Known for pushing innovations in human interface solutions, Synaptic's announcement of the Fuse concept mobile phone, developed with global partners Texas Instruments, Immersion, TheAlloy, and The Astonishing Tribe (TAT), hints that the future of touch-based smartphone interaction is poised for major changes in the future.
Though as a company Synaptic may not illicit the level of consumer recognition held by heavy weights like Apple, LG, Sony, Dell, HTC, or Nokia, Synaptic's underlying touchscreen and touchpad hardware is used in many of their devices, including the majority of laptops worldwide, as well as in a variety of touch controlled phones.
Similar to the company's award winning Onyx mobile concept released in 2006, the Fuse and its integration of multiple interface technologies, which include multi-touch capacitive sensing, haptic feedback, and 3-D graphics, along with force, grip, and proximity sensors, was developed to trigger new ways of thinking in the industry about next generation handsets.
Breaking from current touch interaction norms largely established by the iPhone, the primary goals of this collaborative mobile concept centred on solving two key limitations of today's current touchscreen phones, mainly the need to view the screen in order to navigate to a desired function, and the inability to fully operate devices using only one hand.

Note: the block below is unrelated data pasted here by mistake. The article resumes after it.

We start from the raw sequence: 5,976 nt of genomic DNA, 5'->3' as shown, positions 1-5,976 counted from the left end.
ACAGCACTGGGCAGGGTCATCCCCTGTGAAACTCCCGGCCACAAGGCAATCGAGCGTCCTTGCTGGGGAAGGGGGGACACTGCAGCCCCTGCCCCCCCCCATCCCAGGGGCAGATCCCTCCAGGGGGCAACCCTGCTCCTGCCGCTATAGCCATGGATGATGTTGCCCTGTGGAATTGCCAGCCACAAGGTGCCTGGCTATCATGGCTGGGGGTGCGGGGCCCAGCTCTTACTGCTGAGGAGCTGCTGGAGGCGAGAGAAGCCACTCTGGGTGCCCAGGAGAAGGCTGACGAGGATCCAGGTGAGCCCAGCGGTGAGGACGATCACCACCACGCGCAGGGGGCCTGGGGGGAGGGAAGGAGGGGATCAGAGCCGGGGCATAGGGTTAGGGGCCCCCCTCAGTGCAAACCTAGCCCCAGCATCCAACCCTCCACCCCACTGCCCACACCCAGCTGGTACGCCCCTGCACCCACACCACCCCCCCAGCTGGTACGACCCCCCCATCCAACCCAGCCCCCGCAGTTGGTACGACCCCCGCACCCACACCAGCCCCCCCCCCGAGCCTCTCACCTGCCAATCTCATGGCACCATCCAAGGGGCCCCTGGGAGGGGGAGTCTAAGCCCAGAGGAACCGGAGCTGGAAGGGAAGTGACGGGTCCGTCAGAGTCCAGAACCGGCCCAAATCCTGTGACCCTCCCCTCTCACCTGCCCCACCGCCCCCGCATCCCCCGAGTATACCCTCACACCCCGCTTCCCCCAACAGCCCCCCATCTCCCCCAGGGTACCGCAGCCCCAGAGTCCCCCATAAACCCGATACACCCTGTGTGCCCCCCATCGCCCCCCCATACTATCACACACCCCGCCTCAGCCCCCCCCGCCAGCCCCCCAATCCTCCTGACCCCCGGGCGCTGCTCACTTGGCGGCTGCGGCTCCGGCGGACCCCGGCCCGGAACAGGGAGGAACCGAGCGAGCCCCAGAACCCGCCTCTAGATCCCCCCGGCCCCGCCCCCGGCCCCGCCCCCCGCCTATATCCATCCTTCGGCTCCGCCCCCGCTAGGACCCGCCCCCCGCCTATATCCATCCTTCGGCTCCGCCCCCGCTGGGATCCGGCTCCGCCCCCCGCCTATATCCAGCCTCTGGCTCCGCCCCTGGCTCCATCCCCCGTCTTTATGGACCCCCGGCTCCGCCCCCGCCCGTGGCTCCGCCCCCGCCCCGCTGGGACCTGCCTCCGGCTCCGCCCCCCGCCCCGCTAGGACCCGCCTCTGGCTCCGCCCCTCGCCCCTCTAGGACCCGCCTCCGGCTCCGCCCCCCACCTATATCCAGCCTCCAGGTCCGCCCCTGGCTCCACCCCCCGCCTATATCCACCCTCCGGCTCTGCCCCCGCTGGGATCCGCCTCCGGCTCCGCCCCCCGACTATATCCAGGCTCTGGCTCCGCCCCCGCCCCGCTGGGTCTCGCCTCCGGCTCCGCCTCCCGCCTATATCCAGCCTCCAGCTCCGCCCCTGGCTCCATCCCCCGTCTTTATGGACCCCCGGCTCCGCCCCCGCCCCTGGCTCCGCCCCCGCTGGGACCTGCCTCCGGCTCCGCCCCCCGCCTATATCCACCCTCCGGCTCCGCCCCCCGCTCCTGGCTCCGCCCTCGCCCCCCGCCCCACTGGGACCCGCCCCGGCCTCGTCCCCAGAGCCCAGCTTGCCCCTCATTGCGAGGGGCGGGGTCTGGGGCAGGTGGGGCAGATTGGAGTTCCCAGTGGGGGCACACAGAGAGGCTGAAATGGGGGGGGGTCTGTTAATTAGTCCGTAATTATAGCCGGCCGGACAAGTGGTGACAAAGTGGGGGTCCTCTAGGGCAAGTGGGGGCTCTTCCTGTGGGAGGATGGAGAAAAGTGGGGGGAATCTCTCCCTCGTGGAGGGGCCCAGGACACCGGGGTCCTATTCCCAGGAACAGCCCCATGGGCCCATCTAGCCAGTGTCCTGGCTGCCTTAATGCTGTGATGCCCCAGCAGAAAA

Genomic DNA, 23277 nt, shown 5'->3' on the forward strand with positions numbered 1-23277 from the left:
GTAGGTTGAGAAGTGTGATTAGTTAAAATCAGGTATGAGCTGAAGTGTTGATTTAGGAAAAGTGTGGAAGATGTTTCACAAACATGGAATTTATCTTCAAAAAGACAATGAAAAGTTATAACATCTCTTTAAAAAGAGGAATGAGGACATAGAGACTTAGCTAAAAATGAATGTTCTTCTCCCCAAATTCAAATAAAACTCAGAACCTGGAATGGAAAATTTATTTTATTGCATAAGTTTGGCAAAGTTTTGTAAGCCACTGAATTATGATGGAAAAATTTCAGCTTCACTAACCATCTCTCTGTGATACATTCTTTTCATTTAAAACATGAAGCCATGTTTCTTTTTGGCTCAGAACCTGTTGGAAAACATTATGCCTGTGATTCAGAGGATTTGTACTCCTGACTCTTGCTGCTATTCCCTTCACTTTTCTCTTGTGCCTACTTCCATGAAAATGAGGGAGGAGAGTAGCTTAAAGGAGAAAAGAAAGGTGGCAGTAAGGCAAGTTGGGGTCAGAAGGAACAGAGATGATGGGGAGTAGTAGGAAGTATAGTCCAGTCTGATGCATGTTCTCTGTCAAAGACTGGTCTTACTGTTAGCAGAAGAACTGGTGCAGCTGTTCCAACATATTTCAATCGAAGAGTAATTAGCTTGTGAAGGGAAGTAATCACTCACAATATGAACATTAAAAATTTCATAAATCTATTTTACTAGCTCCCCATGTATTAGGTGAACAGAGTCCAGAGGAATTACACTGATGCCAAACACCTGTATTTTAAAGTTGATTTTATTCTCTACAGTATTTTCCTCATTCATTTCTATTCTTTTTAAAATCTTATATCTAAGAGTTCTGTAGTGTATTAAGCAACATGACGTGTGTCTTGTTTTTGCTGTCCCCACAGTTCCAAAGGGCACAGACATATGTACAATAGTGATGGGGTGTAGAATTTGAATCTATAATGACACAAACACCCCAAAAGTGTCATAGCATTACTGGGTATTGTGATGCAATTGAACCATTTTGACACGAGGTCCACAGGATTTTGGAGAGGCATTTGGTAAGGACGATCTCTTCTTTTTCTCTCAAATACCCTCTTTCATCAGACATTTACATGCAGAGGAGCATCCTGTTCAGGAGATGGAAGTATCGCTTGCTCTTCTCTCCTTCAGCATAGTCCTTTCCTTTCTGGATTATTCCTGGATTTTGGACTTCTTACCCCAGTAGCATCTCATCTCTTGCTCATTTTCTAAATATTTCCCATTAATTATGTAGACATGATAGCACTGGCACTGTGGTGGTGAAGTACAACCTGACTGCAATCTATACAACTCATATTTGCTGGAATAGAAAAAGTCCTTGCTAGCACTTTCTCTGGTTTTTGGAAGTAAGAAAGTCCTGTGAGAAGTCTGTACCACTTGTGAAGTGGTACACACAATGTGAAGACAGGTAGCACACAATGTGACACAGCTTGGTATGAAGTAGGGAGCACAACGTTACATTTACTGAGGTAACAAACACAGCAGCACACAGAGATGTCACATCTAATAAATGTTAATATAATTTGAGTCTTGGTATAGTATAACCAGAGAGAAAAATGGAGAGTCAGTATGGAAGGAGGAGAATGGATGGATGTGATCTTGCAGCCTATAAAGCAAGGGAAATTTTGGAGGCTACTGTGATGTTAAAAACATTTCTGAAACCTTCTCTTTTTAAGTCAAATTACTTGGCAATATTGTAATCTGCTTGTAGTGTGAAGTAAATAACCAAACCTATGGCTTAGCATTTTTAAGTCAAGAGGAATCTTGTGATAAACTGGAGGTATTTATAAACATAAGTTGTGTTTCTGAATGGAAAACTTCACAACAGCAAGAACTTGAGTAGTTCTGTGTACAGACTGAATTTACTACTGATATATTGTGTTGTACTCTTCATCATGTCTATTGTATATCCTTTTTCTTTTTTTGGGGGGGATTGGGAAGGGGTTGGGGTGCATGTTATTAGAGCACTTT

Along those lines, thanks to the presence of novel force and capacitive touch sensors embedded in the Fuse's edges, the phone eliminates the need for visual cues in favour of executing a variety of common activities through grip based commands.
Similar to a concept outlined by Apple in its Nanophone concept patent application, touch controls on the back of the Fuse also enables 2D navigation via finger based input on the rear of the device.
When combined with the aforementioned grip based input, these two features allow for easy single handed navigation of the Fuse.
Thanks to extensive work from TAT, the Fuse's unique graphical user interface also plays a significant role in the concept phone's enhanced usability.
Experimenting boldly with 3D visualization techniques and handset positioning data provided by accelerometers, icons on the screen appear to float when selected and "roll" backwards or forwards from the home screen when tilt based scrolling is engaged.
While the Fuse itself is unlikely to ever be sold to consumers, its upcoming unveiling at CES in January 2010, does have the potential to drastically alter the course of handset development across the mobile industry from both the standpoint of hardware and software.
Depending on the industry's reaction, it's hard not to speculate that these cutting edge features showcased in the Fuse would soon trickle down to mobile devices released in the future, particularly when it comes to the additional touch sensory hardware provided by Synaptic. Especially given the company's current relationships with previously mentioned mobile titans such as LG, Sony, HTC, and Nokia.
However, how closely this technology and its associated features will resemble the current Fuse concept once it's released into the consumer marketplace is at this point anyone's guess.